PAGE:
Field Marshal Arthur Wellesley, 1st Duke of Wellington (1769 – 1852) was one of the most famous citizens of Regency Britain. He achieved prominence in the Peninsular campaign of the Napoleonic Wars. Following Napoleon’s defeat in 1814, he was named ambassador to France and was granted a dukedom. After Napoleon’s escape, Wellington led the allies to victory at the Battle of Waterloo. He served as Prime Minister twice and Commander-in-Chief of the British Army until his death in 1852.
As for his private life, in 1806 he married Catherine “Kitty” Pakenham in Dublin but the marriage was unsuccessful. They lived apart most of their marriage until her death in 1831. Wellington conducted numerous affairs and kept a succession of mistresses. Wellington had a long-term friendship with Harriet Arbuthnot and her husband Charles who was 26 years her elder. Though they probably did not have an affair, Harriet gave to Wellington all that was missing from his relationship with his wife. When Harriet died in 1834, Wellington maintained his relationship with Charles to the extent that they lived together until Charles’ death a couple of years before Wellington’s. (See her pic on right)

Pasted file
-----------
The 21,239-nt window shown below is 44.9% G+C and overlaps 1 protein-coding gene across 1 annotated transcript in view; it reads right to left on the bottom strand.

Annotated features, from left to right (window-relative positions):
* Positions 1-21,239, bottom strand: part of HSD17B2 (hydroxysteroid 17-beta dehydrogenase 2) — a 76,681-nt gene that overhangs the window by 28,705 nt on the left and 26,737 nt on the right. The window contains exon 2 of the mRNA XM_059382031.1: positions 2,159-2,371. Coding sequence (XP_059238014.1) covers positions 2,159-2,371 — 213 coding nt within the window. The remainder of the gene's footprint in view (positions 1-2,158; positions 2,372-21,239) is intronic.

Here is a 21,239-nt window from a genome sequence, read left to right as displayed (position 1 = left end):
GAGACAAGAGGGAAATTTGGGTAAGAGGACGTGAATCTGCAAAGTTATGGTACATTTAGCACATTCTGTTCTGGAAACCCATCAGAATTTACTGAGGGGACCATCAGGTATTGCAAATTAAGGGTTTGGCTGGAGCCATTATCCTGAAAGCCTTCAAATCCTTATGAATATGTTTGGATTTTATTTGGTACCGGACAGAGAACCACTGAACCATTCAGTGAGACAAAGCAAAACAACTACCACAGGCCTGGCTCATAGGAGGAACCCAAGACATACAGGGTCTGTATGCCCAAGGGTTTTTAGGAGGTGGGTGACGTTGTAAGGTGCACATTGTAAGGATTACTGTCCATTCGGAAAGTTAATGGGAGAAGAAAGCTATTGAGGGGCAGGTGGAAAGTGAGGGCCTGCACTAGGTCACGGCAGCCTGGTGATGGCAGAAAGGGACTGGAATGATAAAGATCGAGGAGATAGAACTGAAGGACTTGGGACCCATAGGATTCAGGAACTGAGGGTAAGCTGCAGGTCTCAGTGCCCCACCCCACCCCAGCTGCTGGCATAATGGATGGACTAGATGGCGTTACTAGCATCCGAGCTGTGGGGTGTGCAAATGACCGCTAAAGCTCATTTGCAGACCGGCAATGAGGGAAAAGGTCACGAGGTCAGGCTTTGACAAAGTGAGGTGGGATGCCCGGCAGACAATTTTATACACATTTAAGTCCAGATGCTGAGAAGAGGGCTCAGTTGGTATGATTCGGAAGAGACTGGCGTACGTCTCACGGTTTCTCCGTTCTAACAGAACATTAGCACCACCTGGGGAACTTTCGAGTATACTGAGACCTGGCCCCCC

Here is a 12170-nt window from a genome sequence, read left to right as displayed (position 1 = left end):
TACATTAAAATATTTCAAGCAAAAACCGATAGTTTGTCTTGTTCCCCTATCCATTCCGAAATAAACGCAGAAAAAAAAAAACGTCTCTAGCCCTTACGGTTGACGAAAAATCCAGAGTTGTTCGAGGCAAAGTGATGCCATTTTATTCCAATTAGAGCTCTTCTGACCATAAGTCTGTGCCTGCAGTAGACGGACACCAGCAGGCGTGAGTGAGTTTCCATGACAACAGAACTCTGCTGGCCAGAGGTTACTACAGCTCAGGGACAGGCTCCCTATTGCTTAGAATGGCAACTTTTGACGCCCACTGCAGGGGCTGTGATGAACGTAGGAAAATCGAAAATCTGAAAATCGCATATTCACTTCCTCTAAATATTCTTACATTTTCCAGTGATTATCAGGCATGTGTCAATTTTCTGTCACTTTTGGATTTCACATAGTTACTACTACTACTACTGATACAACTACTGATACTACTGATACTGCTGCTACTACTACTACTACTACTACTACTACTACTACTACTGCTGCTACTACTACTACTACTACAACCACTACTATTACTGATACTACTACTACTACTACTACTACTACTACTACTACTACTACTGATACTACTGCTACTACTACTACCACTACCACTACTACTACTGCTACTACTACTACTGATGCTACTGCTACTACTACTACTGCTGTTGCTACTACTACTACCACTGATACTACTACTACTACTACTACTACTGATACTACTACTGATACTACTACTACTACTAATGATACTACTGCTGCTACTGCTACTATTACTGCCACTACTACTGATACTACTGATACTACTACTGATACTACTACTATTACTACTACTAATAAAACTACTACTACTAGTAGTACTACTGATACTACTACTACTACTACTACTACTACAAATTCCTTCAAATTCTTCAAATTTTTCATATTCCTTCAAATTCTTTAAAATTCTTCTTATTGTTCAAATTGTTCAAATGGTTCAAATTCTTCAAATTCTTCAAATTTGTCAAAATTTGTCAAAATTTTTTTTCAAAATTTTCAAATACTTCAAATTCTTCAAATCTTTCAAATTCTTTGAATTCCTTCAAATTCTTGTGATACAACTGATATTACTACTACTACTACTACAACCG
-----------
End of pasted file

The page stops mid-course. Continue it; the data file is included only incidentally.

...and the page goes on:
Wellington Prior to his marriage to Kitty, Wellington had a short-lived affair with the famous courtesan Harriett Wilson. In 1824 Wellington received a letter from Wilson’s publisher offering to refrain from including him in an edition of the Wilson’s racy memoirs in exchange for financial consideration. (The price was £10 per year or £200 for a one-time payment). The Duke returned the missive, after scrawling across it, “Publish and be damned.” The worst that Harriet wrote was that he boring. Next Moonday, My Regency Novel Rita Bay